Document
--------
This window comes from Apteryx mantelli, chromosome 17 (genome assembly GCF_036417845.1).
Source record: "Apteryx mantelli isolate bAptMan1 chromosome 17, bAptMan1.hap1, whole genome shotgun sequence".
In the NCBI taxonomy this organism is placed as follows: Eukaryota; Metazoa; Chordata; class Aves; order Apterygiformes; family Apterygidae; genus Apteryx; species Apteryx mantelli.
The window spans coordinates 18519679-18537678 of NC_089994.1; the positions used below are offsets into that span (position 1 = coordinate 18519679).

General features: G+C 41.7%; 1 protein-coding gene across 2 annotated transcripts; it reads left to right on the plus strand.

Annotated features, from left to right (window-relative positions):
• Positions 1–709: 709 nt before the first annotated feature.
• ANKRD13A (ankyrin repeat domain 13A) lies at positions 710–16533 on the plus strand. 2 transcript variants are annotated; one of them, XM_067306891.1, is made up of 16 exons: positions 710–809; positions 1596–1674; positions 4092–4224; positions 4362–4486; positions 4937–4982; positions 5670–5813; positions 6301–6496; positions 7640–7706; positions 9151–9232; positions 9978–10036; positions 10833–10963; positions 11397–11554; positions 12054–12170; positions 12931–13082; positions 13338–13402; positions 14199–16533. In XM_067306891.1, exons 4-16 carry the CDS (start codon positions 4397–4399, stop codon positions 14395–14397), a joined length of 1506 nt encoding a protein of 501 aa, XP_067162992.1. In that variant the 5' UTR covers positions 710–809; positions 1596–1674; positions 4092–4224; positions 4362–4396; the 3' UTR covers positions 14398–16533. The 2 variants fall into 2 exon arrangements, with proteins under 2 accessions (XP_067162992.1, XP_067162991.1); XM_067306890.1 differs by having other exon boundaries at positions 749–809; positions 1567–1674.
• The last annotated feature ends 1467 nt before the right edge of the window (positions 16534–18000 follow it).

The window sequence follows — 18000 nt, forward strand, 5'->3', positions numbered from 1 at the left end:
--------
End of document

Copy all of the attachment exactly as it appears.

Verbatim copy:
This window comes from Apteryx mantelli, chromosome 17 (genome assembly GCF_036417845.1).
Source record: "Apteryx mantelli isolate bAptMan1 chromosome 17, bAptMan1.hap1, whole genome shotgun sequence".
In the NCBI taxonomy this organism is placed as follows: Eukaryota; Metazoa; Chordata; class Aves; order Apterygiformes; family Apterygidae; genus Apteryx; species Apteryx mantelli.
The window spans coordinates 18519679-18537678 of NC_089994.1; the positions used below are offsets into that span (position 1 = coordinate 18519679).

General features: G+C 41.7%; 1 protein-coding gene across 2 annotated transcripts; it reads left to right on the plus strand.

Annotated features, from left to right (window-relative positions):
• Positions 1–709: 709 nt before the first annotated feature.
• ANKRD13A (ankyrin repeat domain 13A) lies at positions 710–16533 on the plus strand. 2 transcript variants are annotated; one of them, XM_067306891.1, is made up of 16 exons: positions 710–809; positions 1596–1674; positions 4092–4224; positions 4362–4486; positions 4937–4982; positions 5670–5813; positions 6301–6496; positions 7640–7706; positions 9151–9232; positions 9978–10036; positions 10833–10963; positions 11397–11554; positions 12054–12170; positions 12931–13082; positions 13338–13402; positions 14199–16533. In XM_067306891.1, exons 4-16 carry the CDS (start codon positions 4397–4399, stop codon positions 14395–14397), a joined length of 1506 nt encoding a protein of 501 aa, XP_067162992.1. In that variant the 5' UTR covers positions 710–809; positions 1596–1674; positions 4092–4224; positions 4362–4396; the 3' UTR covers positions 14398–16533. The 2 variants fall into 2 exon arrangements, with proteins under 2 accessions (XP_067162992.1, XP_067162991.1); XM_067306890.1 differs by having other exon boundaries at positions 749–809; positions 1567–1674.
• The last annotated feature ends 1467 nt before the right edge of the window (positions 16534–18000 follow it).

The window sequence follows — 18000 nt, forward strand, 5'->3', positions numbered from 1 at the left end: